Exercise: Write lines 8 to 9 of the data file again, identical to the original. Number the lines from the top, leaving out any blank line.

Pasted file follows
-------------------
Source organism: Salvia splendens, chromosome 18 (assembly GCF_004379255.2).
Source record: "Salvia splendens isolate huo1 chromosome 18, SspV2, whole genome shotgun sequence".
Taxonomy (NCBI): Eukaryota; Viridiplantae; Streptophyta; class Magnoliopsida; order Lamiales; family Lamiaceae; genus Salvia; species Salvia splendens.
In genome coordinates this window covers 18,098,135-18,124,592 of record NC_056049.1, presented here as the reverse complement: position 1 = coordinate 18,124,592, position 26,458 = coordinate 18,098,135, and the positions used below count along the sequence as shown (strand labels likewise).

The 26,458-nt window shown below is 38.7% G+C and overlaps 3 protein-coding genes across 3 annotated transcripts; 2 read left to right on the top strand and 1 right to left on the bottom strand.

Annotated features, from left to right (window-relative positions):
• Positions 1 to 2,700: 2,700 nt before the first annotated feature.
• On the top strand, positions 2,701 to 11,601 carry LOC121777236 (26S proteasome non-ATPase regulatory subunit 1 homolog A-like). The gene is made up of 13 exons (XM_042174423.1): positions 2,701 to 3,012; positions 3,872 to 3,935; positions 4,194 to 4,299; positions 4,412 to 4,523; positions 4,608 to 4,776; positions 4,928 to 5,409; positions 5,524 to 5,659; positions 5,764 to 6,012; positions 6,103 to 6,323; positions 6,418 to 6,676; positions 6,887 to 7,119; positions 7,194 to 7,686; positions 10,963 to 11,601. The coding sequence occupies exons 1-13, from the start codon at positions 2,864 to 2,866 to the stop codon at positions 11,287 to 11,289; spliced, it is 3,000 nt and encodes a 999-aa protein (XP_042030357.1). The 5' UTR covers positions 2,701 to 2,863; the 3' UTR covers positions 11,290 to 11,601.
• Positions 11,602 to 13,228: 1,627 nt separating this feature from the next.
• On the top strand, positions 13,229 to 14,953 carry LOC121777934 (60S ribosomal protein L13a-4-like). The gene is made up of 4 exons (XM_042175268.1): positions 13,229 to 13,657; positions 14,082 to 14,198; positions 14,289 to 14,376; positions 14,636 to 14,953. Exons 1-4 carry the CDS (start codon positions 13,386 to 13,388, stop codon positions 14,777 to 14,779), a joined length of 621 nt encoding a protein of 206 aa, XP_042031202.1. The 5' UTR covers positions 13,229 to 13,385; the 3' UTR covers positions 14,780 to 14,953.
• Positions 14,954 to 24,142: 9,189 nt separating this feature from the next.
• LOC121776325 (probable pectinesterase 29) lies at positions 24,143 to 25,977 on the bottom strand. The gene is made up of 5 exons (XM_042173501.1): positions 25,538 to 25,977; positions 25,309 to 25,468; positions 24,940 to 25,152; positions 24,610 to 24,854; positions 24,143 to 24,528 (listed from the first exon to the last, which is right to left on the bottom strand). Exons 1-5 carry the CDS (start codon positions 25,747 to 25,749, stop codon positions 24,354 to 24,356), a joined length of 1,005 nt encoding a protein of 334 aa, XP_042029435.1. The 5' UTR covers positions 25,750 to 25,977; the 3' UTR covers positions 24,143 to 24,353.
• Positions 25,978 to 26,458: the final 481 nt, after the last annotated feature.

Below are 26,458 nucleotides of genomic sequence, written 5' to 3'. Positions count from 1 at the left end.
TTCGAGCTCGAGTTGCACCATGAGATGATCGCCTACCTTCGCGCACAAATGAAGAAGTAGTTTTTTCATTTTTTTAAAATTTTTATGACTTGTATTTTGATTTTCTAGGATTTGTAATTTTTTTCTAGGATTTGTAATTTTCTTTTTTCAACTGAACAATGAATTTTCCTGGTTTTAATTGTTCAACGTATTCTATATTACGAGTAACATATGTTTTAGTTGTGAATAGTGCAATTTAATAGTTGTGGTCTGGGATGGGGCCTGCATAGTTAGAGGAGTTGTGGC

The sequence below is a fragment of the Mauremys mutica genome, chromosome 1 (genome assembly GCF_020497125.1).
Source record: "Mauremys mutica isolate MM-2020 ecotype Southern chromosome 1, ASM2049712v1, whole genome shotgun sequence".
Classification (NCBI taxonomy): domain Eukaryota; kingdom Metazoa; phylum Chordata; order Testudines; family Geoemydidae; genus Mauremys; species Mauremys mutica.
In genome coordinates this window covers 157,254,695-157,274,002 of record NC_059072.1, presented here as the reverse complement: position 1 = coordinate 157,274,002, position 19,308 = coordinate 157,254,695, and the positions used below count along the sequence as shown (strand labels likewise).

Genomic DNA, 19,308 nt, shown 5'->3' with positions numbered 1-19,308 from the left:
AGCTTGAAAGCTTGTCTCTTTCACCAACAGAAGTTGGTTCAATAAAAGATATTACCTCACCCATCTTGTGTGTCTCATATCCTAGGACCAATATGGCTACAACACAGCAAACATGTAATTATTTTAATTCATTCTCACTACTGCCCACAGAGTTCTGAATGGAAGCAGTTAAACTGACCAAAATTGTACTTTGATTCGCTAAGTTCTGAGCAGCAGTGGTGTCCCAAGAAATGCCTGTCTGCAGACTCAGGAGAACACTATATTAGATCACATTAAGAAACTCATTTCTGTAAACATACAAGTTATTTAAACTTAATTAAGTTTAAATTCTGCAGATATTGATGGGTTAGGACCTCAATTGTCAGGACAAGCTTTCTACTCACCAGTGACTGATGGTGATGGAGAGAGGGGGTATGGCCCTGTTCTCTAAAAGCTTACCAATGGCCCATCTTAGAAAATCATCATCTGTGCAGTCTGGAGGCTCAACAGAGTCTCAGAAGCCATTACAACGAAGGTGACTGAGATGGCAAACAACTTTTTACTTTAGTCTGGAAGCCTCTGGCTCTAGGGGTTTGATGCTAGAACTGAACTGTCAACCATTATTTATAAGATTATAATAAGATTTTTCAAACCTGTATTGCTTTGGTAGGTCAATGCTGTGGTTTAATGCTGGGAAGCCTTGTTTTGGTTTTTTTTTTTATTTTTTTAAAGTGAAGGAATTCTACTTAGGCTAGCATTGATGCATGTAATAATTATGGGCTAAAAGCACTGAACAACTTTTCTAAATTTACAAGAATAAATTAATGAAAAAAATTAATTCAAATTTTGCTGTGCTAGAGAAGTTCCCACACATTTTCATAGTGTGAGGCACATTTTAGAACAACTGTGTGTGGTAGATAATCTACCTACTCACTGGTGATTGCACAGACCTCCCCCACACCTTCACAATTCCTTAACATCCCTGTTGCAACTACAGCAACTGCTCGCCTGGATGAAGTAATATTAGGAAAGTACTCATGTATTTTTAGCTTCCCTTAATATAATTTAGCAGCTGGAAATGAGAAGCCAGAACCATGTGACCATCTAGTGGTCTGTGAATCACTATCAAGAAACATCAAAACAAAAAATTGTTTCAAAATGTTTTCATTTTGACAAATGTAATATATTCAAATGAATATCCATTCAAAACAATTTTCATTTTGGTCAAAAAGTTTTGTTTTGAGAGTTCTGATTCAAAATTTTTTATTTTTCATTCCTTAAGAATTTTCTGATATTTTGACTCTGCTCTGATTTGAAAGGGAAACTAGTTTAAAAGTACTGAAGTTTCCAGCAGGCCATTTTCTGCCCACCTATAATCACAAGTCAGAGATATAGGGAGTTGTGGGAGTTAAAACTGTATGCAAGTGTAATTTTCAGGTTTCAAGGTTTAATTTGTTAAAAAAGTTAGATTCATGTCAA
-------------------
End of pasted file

• On the top strand, positions 2,701 to 11,601 carry LOC121777236 (26S proteasome non-ATPase regulatory subunit 1 homolog A-like). The gene is made up of 13 exons (XM_042174423.1): positions 2,701 to 3,012; positions 3,872 to 3,935; positions 4,194 to 4,299; positions 4,412 to 4,523; positions 4,608 to 4,776; positions 4,928 to 5,409; positions 5,524 to 5,659; positions 5,764 to 6,012; positions 6,103 to 6,323; positions 6,418 to 6,676; positions 6,887 to 7,119; positions 7,194 to 7,686; positions 10,963 to 11,601. The coding sequence occupies exons 1-13, from the start codon at positions 2,864 to 2,866 to the stop codon at positions 11,287 to 11,289; spliced, it is 3,000 nt and encodes a 999-aa protein (XP_042030357.1). The 5' UTR covers positions 2,701 to 2,863; the 3' UTR covers positions 11,290 to 11,601.
• Positions 11,602 to 13,228: 1,627 nt separating this feature from the next.